"One of the central principles of co-operatives is that they should be governed by one member one vote, rather than votes being allotted according to the size of financial contributions. As the Rochdale Pioneers put it, labour should employ capital rather than capital employing labour. The problem has always been how co-ops raise the capital necessary to fund their expansion, when the amounts needed exceed the accumulated resources of the co-op and its members.
One method has been to invite in investment capital and give it rights to appoint a certain number of Board members. The danger is that this introduces a financial imperative that threatens to corrode the social purposes of the co-op. It is possible to put a ceiling on the proportion of the co-ops equity that can be subscribed by non members, on the number of members the investors can elect to the Board, and an asset lock to prevent the finance driven sale of the co-op’s assets. But too often the introduction of this imperative into the centre of co-operative governance has begun a process hat has led to eventual de-mutualisation.
What are the alternatives? The problem is to raise the equity, since too great a reliance on debt increases the burden of interest charges on a co-op’s cash flow. There are a number of ways in which equity can be raised without conflicting with the co-op’s principles of governance:
i) mezzanine finance. There are forms of preferred shares which rank above the holders of equity in any break up of the co-op, but have no direct voting rights. In the private financial market this means that the investors require higher rates of return, often with rights to convert the shares into core equity. But with co-ops the invitation is for investors to share the goals of the co-op and accept a lower prospective rate of return with rights of conversion. In this way the interest of investors are brought in line with the goals of the co-op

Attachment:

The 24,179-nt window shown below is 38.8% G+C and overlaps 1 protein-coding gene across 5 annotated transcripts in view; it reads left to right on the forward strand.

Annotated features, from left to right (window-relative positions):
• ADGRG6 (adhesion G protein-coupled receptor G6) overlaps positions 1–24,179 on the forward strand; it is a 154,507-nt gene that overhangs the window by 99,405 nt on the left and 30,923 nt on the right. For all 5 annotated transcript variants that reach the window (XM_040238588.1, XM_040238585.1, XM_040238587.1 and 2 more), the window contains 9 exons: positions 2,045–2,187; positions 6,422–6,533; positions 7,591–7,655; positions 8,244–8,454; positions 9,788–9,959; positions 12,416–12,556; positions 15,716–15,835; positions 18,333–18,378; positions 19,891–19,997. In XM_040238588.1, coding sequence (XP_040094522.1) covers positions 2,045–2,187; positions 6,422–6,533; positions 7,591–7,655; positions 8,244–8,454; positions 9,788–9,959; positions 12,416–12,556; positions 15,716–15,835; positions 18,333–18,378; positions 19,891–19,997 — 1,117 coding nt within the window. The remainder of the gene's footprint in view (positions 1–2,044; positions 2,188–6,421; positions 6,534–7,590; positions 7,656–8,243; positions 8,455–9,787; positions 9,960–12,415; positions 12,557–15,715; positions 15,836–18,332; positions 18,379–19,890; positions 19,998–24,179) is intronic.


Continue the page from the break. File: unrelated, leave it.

ii) community shares. There has been a growing movement for community shares – 200 such have been issued in the last 5 years, raising from between £20,000 and £4.5 million. It is a form of distributed shareholding, close in many ways to some types of crowd funding, with contributors becoming members, but receiving one vote irrespective of the sums contributed.
iii) crowd funding. There are other types of crowd funding where investors do not become members but have rights to payments in kind, commonly in the products or services provided by the co-op. This is equivalent to a loan without pressure being put on the co-op’s cash flow.
iv) charitable investment. Charities and Foundations have traditionally been required to invest surplus funds in secure publicly quoted companies. But recently the UK authorities have softened this requirement, permitting charitable fund to be invested in starts up and co-operative quasi equity. The rationale is that if the funds are given away there will be a certainty of no return, whereas there is a possibility of return when the funds are invested as quasi equity.
v) co-operative bank equity. In some of the most successful co-operative systems, a central co-operative bank can provide quasi equity and retain some control with voting rights by requiring the submission of monthly accounts along with rights to intervene where thee are problems of performance. In these cases (where the productive co-ops have a stake in the governance of the co-operative bank) the interests of the co-op and its bankers are aligned, and if the bank intervenes it is to restore the co-op to health and return it tom its members." (email, June 2014)